What's important is how changes are managed when the line is washed out.
The first purpose of SMS is to establish a baseline of current operational processes. This baseline is not a safety level baseline, but strictly a baseline of current processes. The next step is to assess current processes to regulatory requirements. If current processes are equal to or exceed an outcome for regulatory compliance, then this baseline is acceptable to proceed to the next step. An enterprise must have processes in place where the outcome of these processes conforms to regulatory compliance before continuing to the next step, which is continuous safety improvements.  The continuous safety improvement step is to draw the line in the sand or establish an objective of where to set the safety bar. When the safety bar is accepted and set by an enterprise the opportunities for improvements are infinite. This bar may vary from one operator to another operator. It is vital for success in safety not to compare safety bar levels between operators, but to compare current result to established goals. When an operator restricts hazard reports, they are restricting the evolution of SMS and safety will maintain status quo. This might be acceptable for an operator who is safety-superior, but not for operators with a goal for continuous safety improvements.     


CatalinaNJB

Monday, May 7, 2018

Special Cause Variations vs Common Cause Variations

Special Cause Variations vs Common Cause Variations

Post by CatalinaNJB

Before a corrective action plan is applied to a special cause variation, it must first be established if the variation itself is a special cause or a common cause variation. On the surface it might look like a simple task to identify a common cause variation since this variation is known to occur each time the process is applied. This could be in a manufacturing process, a service process, a training process, a safety improvement process or in any other processes. That a variation is common in the process does not necessary define that variation as a common cause variation. It could be a special cause variation disguised as a common cause and embedded into the process. It is conventional knowledge that new pilots are less qualified than long-time pilots. While this might be true, by accepting this as a common cause variation, there is no corrective action required for continuous improvements. There are opportunities for an increased return on investments by making minor adjustments to processes, but some operators don’t see the forest for all the trees.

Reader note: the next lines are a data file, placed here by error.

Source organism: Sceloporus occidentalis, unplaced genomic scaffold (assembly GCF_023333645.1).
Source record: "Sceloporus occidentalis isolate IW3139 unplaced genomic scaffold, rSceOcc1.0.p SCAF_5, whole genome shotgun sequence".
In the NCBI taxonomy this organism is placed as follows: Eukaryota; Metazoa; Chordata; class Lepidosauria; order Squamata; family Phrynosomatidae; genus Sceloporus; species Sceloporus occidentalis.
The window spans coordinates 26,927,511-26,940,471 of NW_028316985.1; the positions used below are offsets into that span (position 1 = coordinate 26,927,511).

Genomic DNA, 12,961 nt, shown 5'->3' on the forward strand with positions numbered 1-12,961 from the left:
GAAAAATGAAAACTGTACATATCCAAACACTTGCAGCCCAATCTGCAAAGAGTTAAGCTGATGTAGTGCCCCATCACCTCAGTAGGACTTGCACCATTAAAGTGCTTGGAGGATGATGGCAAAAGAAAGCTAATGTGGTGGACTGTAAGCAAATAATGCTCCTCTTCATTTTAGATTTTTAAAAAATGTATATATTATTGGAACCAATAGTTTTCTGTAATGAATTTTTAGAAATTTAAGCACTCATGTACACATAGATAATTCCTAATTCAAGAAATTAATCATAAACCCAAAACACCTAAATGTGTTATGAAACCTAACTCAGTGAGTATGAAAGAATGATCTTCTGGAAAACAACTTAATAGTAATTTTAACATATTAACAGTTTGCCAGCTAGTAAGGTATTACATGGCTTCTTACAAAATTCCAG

A common cause variation may also be disguised as a special cause variation. By incorrectly assigning a special cause variation as a common cause, a finding could be applied to a common cause variation of that type of process. When a finding incorrectly is applied to a common cause variation it becomes a task in itself to develop a corrective action plan, since this variation is necessary for the process to function effectively. The weather process is a common cause variation. It commonly varies by the day or by the hour. If the weather is defined as a special cause variation, then a corrective action plan must be applied to the weather process.  

SPC of standard operating parameters and operating in a virtual reality.